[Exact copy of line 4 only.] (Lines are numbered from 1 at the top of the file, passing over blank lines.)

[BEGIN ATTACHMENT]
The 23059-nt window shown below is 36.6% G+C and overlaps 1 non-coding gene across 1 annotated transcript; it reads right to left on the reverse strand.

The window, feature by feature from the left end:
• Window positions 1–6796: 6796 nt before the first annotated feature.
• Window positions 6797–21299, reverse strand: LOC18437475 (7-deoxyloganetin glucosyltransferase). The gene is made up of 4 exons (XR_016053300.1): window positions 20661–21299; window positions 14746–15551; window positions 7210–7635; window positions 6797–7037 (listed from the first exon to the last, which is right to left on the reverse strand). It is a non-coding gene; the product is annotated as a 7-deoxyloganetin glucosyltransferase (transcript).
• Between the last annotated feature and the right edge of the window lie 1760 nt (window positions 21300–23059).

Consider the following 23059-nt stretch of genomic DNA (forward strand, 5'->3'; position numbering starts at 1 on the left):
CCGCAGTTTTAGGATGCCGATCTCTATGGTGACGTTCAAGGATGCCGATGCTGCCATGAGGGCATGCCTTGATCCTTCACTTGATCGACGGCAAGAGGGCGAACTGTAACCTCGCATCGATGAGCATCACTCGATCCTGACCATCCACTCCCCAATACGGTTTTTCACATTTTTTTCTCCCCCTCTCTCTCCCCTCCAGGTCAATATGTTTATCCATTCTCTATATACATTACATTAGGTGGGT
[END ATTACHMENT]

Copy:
• Window positions 6797–21299, reverse strand: LOC18437475 (7-deoxyloganetin glucosyltransferase). The gene is made up of 4 exons (XR_016053300.1): window positions 20661–21299; window positions 14746–15551; window positions 7210–7635; window positions 6797–7037 (listed from the first exon to the last, which is right to left on the reverse strand). It is a non-coding gene; the product is annotated as a 7-deoxyloganetin glucosyltransferase (transcript).